Chapter 10 - Comparable and Enumerable

Exercise 1: Comparing grades

We need a Ruby class to represent student letter grades from “A” through “F”. If you’re not familiar with the system, grades consist of the letters “A”, “B”, “C”, “D”, and “F”, with “A” being the best, and “F” being the worst.

The class will need letter and letter= accessor methods for the letter grade. The letter= method should validate the letter being assigned, and raise an exception if it’s not “A”, “B”, “C”, “D”, or “F”. It should also include an initialize method, so that we can pass a letter to and have it assigned to the letter attribute, like this:

a_grade ="A")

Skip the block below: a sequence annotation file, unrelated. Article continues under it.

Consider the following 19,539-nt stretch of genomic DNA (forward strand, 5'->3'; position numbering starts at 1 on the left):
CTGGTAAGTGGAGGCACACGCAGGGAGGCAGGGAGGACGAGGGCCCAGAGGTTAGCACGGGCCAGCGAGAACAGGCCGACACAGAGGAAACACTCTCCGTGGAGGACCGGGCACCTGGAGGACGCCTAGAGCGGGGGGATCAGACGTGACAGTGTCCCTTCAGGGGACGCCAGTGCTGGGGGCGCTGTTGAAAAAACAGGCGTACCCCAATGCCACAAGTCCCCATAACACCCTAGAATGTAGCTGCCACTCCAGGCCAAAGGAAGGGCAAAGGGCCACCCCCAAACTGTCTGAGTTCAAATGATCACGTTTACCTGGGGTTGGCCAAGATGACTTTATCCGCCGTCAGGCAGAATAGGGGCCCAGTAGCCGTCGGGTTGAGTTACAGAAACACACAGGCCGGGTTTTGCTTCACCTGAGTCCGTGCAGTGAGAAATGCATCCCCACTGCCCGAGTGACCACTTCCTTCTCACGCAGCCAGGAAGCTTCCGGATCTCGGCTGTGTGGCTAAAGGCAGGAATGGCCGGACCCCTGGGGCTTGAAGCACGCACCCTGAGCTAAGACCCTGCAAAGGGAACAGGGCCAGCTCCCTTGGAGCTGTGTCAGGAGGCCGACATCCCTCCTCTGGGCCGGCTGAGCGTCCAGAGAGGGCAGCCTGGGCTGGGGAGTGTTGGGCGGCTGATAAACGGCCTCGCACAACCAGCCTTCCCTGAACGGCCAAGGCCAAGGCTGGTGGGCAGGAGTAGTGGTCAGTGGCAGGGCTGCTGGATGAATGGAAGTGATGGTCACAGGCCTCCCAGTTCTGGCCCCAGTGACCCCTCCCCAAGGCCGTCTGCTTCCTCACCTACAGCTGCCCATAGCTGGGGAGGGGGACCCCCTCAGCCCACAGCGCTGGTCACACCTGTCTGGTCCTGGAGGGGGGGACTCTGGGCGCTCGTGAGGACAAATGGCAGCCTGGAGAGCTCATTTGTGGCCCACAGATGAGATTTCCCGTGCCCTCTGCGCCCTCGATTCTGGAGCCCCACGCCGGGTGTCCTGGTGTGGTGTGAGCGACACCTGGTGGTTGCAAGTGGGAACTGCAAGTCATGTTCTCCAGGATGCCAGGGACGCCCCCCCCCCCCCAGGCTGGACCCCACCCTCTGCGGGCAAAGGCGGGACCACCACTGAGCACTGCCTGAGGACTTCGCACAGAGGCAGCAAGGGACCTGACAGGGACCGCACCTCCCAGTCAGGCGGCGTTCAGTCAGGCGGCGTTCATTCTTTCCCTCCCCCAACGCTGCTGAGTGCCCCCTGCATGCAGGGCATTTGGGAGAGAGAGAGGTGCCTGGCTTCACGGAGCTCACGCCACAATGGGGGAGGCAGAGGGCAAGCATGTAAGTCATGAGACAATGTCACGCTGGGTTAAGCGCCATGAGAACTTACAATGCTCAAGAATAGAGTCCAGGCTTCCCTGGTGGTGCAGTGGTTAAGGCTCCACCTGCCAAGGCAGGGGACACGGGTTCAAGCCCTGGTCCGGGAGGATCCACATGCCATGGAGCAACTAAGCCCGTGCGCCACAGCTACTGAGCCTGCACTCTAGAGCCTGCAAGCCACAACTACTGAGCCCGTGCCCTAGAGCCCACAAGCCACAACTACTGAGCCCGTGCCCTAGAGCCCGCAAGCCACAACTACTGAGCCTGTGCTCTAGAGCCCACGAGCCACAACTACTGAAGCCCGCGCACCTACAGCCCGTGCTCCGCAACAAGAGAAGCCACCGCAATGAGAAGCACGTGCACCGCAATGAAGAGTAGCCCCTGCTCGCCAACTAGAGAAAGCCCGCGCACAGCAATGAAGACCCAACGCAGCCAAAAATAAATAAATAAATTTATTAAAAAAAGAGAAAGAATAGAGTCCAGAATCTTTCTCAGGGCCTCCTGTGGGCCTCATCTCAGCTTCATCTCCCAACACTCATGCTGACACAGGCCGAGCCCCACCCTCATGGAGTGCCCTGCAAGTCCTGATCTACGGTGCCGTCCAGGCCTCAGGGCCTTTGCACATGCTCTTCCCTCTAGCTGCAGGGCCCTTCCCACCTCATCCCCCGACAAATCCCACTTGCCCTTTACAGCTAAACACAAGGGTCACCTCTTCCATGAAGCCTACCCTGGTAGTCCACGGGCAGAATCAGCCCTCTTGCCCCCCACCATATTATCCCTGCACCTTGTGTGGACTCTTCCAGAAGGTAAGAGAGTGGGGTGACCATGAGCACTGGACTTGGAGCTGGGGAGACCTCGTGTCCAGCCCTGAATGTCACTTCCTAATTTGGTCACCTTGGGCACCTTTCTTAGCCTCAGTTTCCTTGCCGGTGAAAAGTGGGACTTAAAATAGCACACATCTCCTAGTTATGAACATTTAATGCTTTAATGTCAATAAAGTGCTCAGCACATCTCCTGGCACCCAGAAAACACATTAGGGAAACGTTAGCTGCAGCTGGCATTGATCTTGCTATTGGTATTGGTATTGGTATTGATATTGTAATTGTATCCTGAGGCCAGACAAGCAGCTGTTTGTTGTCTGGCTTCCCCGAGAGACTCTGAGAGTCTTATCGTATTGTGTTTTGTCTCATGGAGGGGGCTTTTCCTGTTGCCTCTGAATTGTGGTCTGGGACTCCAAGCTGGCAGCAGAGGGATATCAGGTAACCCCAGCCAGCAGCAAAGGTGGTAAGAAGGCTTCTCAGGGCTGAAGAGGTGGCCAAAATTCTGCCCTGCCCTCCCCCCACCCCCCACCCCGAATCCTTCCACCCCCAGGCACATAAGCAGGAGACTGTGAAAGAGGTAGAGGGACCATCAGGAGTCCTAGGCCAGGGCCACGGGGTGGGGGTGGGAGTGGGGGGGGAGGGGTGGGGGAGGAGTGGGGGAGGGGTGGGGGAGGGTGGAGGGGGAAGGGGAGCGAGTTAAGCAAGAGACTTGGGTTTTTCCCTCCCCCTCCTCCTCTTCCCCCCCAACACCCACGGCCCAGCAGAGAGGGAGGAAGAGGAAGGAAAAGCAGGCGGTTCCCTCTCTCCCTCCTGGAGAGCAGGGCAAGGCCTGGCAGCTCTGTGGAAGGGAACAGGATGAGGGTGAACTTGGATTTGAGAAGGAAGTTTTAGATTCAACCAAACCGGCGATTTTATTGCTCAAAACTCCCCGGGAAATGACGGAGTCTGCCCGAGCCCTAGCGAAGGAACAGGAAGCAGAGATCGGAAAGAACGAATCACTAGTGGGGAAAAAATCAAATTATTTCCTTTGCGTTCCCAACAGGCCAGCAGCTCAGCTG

We also need to be able to compare grades with the <, >, and == operators. An “A” grade should be considered “greater than” a “C” grade, an “F” grade should be “less than” a “D” grade, etc. So this code:

a_grade ="A")
b_grade ="B")
c_grade ="C")
d_grade ="D")
f_grade ="F")

puts "a_grade > c_grade: #{a_grade > c_grade}"
puts "f_grade < d_grade: #{f_grade < d_grade}"
puts "b_grade > a_grade: #{b_grade > a_grade}"
puts "a_grade == a_grade: #{a_grade == a_grade}"

Should output:

a_grade > c_grade: true
f_grade < d_grade: true
b_grade > a_grade: false
a_grade == a_grade: true

Create a Grade class that mixes in the Comparable module, and implements the <=> method, so that all these operations are supported.

Hint: Ruby’s String class also mixes in Comparable, so you can compare strings based on alphabetical order with the <, >, and == operators. So "A" < "F" would return true, and "A" > "F" would return false. Of course, since the grade “F” is actually less than the grade “A”, you’ll need to reverse result of the comparison.

When you’re ready, have a look at our solution.